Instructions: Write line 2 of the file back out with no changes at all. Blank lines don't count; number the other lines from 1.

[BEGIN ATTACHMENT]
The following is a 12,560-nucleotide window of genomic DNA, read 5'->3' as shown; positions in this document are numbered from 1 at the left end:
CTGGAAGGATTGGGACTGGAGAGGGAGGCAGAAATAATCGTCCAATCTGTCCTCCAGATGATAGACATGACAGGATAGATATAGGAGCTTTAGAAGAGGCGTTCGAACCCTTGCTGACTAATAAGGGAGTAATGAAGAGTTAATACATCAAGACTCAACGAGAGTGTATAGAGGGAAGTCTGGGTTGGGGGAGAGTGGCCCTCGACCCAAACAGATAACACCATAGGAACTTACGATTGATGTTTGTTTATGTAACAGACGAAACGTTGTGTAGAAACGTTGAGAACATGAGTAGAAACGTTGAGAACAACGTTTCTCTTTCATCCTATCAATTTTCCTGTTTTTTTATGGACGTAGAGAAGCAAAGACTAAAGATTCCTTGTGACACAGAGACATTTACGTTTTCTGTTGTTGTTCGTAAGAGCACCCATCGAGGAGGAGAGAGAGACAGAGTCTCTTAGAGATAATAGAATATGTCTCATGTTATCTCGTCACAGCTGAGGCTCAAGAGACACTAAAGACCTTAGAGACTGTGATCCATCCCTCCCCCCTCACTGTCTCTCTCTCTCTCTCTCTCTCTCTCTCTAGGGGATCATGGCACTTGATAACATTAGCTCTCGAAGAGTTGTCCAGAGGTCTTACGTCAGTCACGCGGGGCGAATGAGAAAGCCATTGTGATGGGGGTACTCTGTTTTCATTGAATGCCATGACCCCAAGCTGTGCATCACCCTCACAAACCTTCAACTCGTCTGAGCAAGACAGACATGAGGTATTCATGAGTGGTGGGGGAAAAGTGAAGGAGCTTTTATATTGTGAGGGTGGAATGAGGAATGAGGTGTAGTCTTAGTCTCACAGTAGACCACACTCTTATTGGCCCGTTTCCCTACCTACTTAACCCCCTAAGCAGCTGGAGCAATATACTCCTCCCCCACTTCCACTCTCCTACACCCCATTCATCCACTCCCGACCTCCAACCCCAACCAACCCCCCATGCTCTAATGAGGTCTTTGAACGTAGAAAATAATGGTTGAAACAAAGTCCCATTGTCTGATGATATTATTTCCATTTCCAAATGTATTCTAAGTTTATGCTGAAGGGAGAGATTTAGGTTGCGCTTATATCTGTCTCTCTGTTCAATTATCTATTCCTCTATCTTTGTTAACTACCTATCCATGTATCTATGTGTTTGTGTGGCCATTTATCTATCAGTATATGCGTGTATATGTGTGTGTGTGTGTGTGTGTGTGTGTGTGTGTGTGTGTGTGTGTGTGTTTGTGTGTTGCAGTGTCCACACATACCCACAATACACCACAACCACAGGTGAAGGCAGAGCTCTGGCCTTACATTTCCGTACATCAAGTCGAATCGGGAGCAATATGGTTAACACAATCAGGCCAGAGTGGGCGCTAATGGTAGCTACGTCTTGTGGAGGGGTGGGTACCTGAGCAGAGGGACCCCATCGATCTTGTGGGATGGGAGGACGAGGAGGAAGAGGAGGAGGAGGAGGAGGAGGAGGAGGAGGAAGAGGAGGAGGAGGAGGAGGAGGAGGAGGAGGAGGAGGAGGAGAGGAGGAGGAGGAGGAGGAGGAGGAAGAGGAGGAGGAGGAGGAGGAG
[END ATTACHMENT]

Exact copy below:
CTGGAAGGATTGGGACTGGAGAGGGAGGCAGAAATAATCGTCCAATCTGTCCTCCAGATGATAGACATGACAGGATAGATATAGGAGCTTTAGAAGAGGCGTTCGAACCCTTGCTGACTAATAAGGGAGTAATGAAGAGTTAATACATCAAGACTCAACGAGAGTGTATAGAGGGAAGTCTGGGTTGGGGGAGAGTGGCCCTCGACCCAAACAGATAACACCATAGGAACTTACGATTGATGTTTGTTTATGTAACAGACGAAACGTTGTGTAGAAACGTTGAGAACATGAGTAGAAACGTTGAGAACAACGTTTCTCTTTCATCCTATCAATTTTCCTGTTTTTTTATGGACGTAGAGAAGCAAAGACTAAAGATTCCTTGTGACACAGAGACATTTACGTTTTCTGTTGTTGTTCGTAAGAGCACCCATCGAGGAGGAGAGAGAGACAGAGTCTCTTAGAGATAATAGAATATGTCTCATGTTATCTCGTCACAGCTGAGGCTCAAGAGACACTAAAGACCTTAGAGACTGTGATCCATCCCTCCCCCCTCACTGTCTCTCTCTCTCTCTCTCTCTCTCTCTCTAGGGGATCATGGCACTTGATAACATTAGCTCTCGAAGAGTTGTCCAGAGGTCTTACGTCAGTCACGCGGGGCGAATGAGAAAGCCATTGTGATGGGGGTACTCTGTTTTCATTGAATGCCATGACCCCAAGCTGTGCATCACCCTCACAAACCTTCAACTCGTCTGAGCAAGACAGACATGAGGTATTCATGAGTGGTGGGGGAAAAGTGAAGGAGCTTTTATATTGTGAGGGTGGAATGAGGAATGAGGTGTAGTCTTAGTCTCACAGTAGACCACACTCTTATTGGCCCGTTTCCCTACCTACTTAACCCCCTAAGCAGCTGGAGCAATATACTCCTCCCCCACTTCCACTCTCCTACACCCCATTCATCCACTCCCGACCTCCAACCCCAACCAACCCCCCATGCTCTAATGAGGTCTTTGAACGTAGAAAATAATGGTTGAAACAAAGTCCCATTGTCTGATGATATTATTTCCATTTCCAAATGTATTCTAAGTTTATGCTGAAGGGAGAGATTTAGGTTGCGCTTATATCTGTCTCTCTGTTCAATTATCTATTCCTCTATCTTTGTTAACTACCTATCCATGTATCTATGTGTTTGTGTGGCCATTTATCTATCAGTATATGCGTGTATATGTGTGTGTGTGTGTGTGTGTGTGTGTGTGTGTGTGTGTGTGTGTGTGTTTGTGTGTTGCAGTGTCCACACATACCCACAATACACCACAACCACAGGTGAAGGCAGAGCTCTGGCCTTACATTTCCGTACATCAAGTCGAATCGGGAGCAATATGGTTAACACAATCAGGCCAGAGTGGGCGCTAATGGTAGCTACGTCTTGTGGAGGGGTGGGTACCTGAGCAGAGGGACCCCATCGATCTTGTGGGATGGGAGGACGAGGAGGAAGAGGAGGAGGAGGAGGAGGAGGAGGAGGAGGAAGAGGAGGAGGAGGAGGAGGAGGAGGAGGAGGAGGAGGAGGAGAGGAGGAGGAGGAGGAGGAGGAGGAAGAGGAGGAGGAGGAGGAGGAG